13C spectrum of a mixture of 13 hydrocarbon molecules acquired on a Spinsolve 80 MHz.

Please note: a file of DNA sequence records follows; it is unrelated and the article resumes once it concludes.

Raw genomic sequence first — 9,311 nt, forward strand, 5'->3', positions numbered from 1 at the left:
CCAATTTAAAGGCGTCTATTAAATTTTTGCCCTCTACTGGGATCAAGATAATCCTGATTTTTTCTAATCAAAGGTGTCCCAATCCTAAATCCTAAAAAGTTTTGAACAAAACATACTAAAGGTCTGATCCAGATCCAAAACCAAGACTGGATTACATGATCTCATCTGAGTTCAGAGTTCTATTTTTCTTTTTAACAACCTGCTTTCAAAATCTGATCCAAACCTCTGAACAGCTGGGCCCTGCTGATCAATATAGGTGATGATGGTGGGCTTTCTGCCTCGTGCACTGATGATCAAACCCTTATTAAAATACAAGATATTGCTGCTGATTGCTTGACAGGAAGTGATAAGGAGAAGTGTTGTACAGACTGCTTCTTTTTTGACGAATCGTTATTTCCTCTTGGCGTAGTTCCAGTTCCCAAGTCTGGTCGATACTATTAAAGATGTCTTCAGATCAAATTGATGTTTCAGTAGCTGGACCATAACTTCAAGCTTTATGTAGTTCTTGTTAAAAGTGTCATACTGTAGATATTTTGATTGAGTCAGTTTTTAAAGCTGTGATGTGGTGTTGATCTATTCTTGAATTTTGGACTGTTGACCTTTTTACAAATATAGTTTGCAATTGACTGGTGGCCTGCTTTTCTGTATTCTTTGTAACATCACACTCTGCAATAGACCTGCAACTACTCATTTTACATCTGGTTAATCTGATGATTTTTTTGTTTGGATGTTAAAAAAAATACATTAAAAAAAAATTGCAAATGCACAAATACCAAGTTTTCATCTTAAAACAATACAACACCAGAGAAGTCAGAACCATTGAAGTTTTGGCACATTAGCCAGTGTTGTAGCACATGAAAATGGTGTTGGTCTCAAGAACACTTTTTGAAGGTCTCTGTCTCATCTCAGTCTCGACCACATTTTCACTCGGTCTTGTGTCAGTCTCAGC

NMR is a powerful analytical method widely used to quantify the concentration of chemical compounds present in a sample. Compared to other techniques, NMR offers a number of advantages. The integral of the signals in the NMR spectrum is directly proportional to the concentration of the particular molecule in the full concentration range. Moreover, the signal integrals are independent of the matrix where the analytes are dissolved. Hence, if the concentration of a calibrant (internal or external) is known, the concentration of all components in the mixture can be determined by using simple linear relations. Although this property holds for all NMR active nuclei, quantitative NMR methods are typically based on the detection of 1H signals, as they provide the highest sensitivity. However, when looking at complex mixtures, signals in the 1H spectra may suffer from severe overlapping due to the small chemical shift spreading of this nucleus. In such cases, 13C can be used to improve the signal separation, as this nucleus provides a much larger chemical shift dispersion. The big disadvantage of 13C NMR is its low sensitivity due to the small gyromagnetic ratio and the low natural abundance of this nucleus. To mitigate this limitation, NMR methods transfer polarization from 1H to 13C before the 13C signal is measured. Polarization transfer increases the sensitivity of 13C in an important factor, but not all 13C nuclei are enhanced by the same factor. Hence, the amplitude of the signals within one spectrum cannot be directly compared, as it is typically done in the 1H spectra. Although signal amplitudes cannot be converted to concentrations by using the same reference substance, the linear relationship between signal amplitude and concentration is preserved for each peak. In this way, the analytes of interest can be accurately quantified if their signals are calibrated against external calibration standards containing known concentrations of the same analytes. In this application note, we describe a procedure developed to quantify the individual components present in a hydrocarbon mixture by using 13C NMR. This procedure has been implemented on a Spinsolve 80 MHz benchtop spectrometer. In the petrochemical field, samples are complex mixtures of hydrocarbon molecules that define the physical properties of these liquids. As a proof of concept, we present here an external calibration procedure able to quantify the concentration of 10 model molecules. The performance of the method has been determined by using a set of mixtures prepared with known concentrations.